With the guidance from a Solution Provider you can then look at how it should be improved by asking agents and customers how they want to communicate and what improvements they think would benefit them. By involving all stakeholders, you are not only helping with the buy-in for the new technology but also enabling them to envision how they will collaborate with the AI and RPA solution. It is crucial that companies understand how humans can augment technology and how technology can enhance the roles of humans. This is an imperative step in the process of redesigning business processes to support your objectives.

Integration is everything

A Solutions Provider will ensure that AI and RPA is integrated into the front and back office so you can utilise what you have and maximise your new solution.

A survey from Forrester revealed that 64 percent of respondents commented that a lack of single view of information was one of their biggest challenges in CRM. Often companies deploy an ad hoc AI solution that doesn’t integrate with their existing technology and the contact centre agents then have multiple screens at a time to view all of the communications. We have more technology and communications methods available to us than ever before but if we do not plan how and where to use them, then it can be counterproductive.

The aim is to create a single view of all communications and essentially to have one ‘smart in box’ so the agents can view everything on one screen. All interactions are integrated over an orchestration layer connecting the front and back office together. Then you can truly revolutionise your contact centre, CX, and your business processes.

Segmenting and prioritising customers

Customers want easy to use communications, they don’t want to be left on hold, stuck in a queue, and transferred from one department to another. They expect to move seamlessly between communication channels and not to be asked who they are and what the purpose of their call is again and again.

With AI and RPA, you can segment customers on value and expectations, for example you can prioritise high value customers so they can jump the queue to talk to an agent or provide a call back option when is convenient with them. As the customers are high value you may want to provide them with real time communications, such as a phone or video call, offering a more personalised service.

Agents can also see on their screen that they are your top tier customers and have visibility of their details and history so they can personalise the service and making them feel valued.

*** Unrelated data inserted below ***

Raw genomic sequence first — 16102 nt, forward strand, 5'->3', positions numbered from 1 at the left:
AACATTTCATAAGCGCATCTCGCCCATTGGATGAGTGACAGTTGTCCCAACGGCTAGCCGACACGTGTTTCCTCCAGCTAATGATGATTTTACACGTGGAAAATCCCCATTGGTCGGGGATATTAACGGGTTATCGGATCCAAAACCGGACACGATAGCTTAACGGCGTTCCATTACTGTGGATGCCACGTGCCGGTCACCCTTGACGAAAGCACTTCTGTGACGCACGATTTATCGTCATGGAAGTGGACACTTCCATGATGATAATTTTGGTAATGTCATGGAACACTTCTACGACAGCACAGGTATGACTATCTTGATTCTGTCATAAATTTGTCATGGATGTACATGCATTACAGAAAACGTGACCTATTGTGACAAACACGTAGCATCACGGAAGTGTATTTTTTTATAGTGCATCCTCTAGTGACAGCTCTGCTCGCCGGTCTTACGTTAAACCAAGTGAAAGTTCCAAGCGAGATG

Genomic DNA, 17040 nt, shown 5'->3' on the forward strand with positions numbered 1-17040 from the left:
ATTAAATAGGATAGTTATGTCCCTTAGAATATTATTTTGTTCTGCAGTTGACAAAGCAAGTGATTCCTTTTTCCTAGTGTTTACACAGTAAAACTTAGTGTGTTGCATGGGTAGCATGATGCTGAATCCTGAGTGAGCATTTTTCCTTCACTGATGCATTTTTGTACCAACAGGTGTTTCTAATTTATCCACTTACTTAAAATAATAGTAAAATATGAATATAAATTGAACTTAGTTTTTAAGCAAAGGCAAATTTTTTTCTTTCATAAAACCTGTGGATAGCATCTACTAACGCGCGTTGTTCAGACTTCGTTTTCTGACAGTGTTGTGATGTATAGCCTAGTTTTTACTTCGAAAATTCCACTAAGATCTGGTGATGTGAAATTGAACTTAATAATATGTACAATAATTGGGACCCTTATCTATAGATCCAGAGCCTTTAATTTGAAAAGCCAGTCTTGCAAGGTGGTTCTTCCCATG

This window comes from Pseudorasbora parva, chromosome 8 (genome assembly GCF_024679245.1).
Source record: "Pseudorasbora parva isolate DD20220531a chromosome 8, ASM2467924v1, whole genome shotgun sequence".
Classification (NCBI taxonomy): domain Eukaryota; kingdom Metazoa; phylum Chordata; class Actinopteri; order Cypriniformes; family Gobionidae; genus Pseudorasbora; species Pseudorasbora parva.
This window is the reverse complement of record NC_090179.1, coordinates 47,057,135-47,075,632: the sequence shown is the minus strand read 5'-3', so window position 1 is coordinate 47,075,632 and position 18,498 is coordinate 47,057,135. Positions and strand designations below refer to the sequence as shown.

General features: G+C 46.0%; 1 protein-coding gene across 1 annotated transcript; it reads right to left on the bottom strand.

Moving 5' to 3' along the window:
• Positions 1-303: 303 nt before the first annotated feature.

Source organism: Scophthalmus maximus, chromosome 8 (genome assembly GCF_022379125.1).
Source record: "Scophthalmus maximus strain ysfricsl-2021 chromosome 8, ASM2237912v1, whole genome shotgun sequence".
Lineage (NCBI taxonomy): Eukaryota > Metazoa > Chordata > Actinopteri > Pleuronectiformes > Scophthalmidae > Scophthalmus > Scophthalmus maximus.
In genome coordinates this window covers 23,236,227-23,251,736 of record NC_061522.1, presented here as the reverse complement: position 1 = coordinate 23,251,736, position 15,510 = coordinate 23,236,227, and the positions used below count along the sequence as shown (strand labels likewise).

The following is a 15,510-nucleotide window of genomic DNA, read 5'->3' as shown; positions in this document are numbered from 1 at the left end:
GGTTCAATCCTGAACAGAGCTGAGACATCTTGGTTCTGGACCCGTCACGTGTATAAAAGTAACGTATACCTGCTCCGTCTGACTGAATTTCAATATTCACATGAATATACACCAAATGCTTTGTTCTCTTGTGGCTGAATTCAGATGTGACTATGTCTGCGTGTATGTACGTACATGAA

Data used to segment customers can be managed, used to upsell and utilised for sales and marketing. The key is that people are required to analyse the data  to encourage departments to knock down the silos and share what they are working on.

Re-thinking business processes

The beauty of AI and RPA is that it forces companies to re-think business processes and how technology can be utilised to increase revenues and return on investment. Particularly around one of the biggest investments in your business – human capital. You can realign agents to focus on high value customers or queries that require more empathy and detail whilst offloading the daily mundane administrative duties to a Conversational AI. Enabling you to save cost and reinvest in training your agents to be more specialised to get more return from your investment.

Workforce optimisation

These disruptive technologies provide endless possibilities; redesigning CX and business processes.

Conversational AI solutions can learn content from your website and their customer conversations, so they can pre-empt needs. Relieve your agents and set up a self-serve option where customers can access answers to basic questions on your website. If the enquiry becomes too complex, then the digital agent hands the query over to a human agent.

Employees fears of being replaced

Digital transformation creates an intelligent blended workforce of humans and technology.

Employees must be reassured that with they will not be replaced with an AI and RPA solution, in fact it will complement them. Digital transformation is an opportunity for them to upgrade their skills and specialist areas. They will be able to focus on more valuable interactions as the AI solution frees them from mundane tasks. They will receive more job satisfaction from the new intelligent blended workforce. When rolling out AI and RPA, it’s crucial to ensure your culture is right first, otherwise your employees will reject it. Work on an open culture that empowers employees to share their opinions, digital transformation is a never ending process of continual improvement.

Mindset of a start-up

Digital transformation brings new everything – new technology, new ways of working, new business processes. Companies need to embrace the new culture and change existing ways of thinking, and adopt the same mindset of a start-up. By working with a Solution Provider they will reduce the risk through piloting any technology finding our what works and what doesn’t. They will also hold ‘discovery workshops’ to work closely with all of your teams conducting in-depth discussions on what technology they would like in place.